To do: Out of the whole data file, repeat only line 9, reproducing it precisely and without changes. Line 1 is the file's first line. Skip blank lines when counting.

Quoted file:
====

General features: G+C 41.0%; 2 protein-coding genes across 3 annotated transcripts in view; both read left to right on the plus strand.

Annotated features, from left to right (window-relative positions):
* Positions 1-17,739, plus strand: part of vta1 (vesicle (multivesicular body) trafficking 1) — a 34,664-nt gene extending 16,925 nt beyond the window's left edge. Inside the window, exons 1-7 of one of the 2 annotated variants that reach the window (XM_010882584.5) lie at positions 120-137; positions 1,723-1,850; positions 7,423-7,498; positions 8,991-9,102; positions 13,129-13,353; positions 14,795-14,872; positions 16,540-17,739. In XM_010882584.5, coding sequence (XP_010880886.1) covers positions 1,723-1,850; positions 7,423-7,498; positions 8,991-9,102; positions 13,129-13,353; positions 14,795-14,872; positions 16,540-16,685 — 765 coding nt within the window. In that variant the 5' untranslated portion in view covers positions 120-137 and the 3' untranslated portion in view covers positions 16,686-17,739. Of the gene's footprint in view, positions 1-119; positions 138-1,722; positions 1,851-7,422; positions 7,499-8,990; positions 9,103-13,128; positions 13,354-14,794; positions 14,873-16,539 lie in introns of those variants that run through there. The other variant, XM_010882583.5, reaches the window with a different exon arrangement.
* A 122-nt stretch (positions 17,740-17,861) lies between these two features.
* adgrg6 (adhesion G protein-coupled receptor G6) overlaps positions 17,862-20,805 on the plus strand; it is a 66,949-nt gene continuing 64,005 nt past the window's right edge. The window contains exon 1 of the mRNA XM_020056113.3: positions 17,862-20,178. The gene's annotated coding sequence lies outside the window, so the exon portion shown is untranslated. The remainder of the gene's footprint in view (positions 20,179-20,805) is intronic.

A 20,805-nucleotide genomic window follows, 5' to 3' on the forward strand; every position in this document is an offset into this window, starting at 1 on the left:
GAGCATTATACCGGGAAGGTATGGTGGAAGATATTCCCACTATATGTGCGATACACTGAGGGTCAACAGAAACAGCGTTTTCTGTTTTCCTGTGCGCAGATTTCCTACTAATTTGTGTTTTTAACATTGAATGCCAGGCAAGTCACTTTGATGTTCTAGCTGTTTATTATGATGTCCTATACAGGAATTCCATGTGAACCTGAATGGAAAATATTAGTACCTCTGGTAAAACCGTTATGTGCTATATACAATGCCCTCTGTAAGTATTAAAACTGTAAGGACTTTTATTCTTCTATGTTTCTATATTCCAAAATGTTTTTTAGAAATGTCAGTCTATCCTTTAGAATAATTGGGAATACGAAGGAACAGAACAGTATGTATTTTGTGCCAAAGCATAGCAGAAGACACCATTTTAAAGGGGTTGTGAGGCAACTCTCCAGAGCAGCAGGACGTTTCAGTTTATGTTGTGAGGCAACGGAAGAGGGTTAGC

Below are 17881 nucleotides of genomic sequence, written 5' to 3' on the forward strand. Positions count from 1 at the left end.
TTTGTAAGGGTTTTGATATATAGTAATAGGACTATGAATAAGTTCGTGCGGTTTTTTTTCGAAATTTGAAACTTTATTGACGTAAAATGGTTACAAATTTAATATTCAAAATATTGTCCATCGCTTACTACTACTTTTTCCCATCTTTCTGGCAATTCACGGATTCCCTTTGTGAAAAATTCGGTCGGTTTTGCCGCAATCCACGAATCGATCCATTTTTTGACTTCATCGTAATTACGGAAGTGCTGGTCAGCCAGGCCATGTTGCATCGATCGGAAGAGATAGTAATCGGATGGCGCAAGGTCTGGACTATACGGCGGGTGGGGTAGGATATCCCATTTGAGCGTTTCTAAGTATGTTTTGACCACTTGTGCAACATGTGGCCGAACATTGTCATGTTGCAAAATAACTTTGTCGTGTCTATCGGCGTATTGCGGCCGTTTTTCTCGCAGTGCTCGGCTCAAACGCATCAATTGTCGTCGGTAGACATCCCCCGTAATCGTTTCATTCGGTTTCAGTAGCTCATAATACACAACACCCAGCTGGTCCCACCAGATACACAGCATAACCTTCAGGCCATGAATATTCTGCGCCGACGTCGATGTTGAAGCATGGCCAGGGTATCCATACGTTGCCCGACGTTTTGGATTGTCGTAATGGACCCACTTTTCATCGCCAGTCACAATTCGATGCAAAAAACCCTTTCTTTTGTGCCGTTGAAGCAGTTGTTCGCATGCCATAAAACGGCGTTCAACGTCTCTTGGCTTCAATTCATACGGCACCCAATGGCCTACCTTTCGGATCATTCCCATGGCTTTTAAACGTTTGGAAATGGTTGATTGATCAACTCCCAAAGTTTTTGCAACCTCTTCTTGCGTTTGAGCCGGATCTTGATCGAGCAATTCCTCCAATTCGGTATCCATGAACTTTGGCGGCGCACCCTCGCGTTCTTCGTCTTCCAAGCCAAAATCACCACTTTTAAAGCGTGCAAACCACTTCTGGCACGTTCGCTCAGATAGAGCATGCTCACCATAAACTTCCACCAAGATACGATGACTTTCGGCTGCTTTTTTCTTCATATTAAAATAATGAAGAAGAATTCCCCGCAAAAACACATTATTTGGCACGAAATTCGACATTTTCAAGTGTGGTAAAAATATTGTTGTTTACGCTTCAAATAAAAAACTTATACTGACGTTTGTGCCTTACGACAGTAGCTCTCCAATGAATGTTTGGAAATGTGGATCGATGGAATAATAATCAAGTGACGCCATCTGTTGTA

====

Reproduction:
TTTGTAAGGGTTTTGATATATAGTAATAGGACTATGAATAAGTTCGTGCGGTTTTTTTTCGAAATTTGAAACTTTATTGACGTAAAATGGTTACAAATTTAATATTCAAAATATTGTCCATCGCTTACTACTACTTTTTCCCATCTTTCTGGCAATTCACGGATTCCCTTTGTGAAAAATTCGGTCGGTTTTGCCGCAATCCACGAATCGATCCATTTTTTGACTTCATCGTAATTACGGAAGTGCTGGTCAGCCAGGCCATGTTGCATCGATCGGAAGAGATAGTAATCGGATGGCGCAAGGTCTGGACTATACGGCGGGTGGGGTAGGATATCCCATTTGAGCGTTTCTAAGTATGTTTTGACCACTTGTGCAACATGTGGCCGAACATTGTCATGTTGCAAAATAACTTTGTCGTGTCTATCGGCGTATTGCGGCCGTTTTTCTCGCAGTGCTCGGCTCAAACGCATCAATTGTCGTCGGTAGACATCCCCCGTAATCGTTTCATTCGGTTTCAGTAGCTCATAATACACAACACCCAGCTGGTCCCACCAGATACACAGCATAACCTTCAGGCCATGAATATTCTGCGCCGACGTCGATGTTGAAGCATGGCCAGGGTATCCATACGTTGCCCGACGTTTTGGATTGTCGTAATGGACCCACTTTTCATCGCCAGTCACAATTCGATGCAAAAAACCCTTTCTTTTGTGCCGTTGAAGCAGTTGTTCGCATGCCATAAAACGGCGTTCAACGTCTCTTGGCTTCAATTCATACGGCACCCAATGGCCTACCTTTCGGATCATTCCCATGGCTTTTAAACGTTTGGAAATGGTTGATTGATCAACTCCCAAAGTTTTTGCAACCTCTTCTTGCGTTTGAGCCGGATCTTGATCGAGCAATTCCTCCAATTCGGTATCCATGAACTTTGGCGGCGCACCCTCGCGTTCTTCGTCTTCCAAGCCAAAATCACCACTTTTAAAGCGTGCAAACCACTTCTGGCACGTTCGCTCAGATAGAGCATGCTCACCATAAACTTCCACCAAGATACGATGACTTTCGGCTGCTTTTTTCTTCATATTAAAATAATGAAGAAGAATTCCCCGCAAAAACACATTATTTGGCACGAAATTCGACATTTTCAAGTGTGGTAAAAATATTGTTGTTTACGCTTCAAATAAAAAACTTATACTGACGTTTGTGCCTTACGACAGTAGCTCTCCAATGAATGTTTGGAAATGTGGATCGATGGAATAATAATCAAGTGACGCCATCTGTTGTA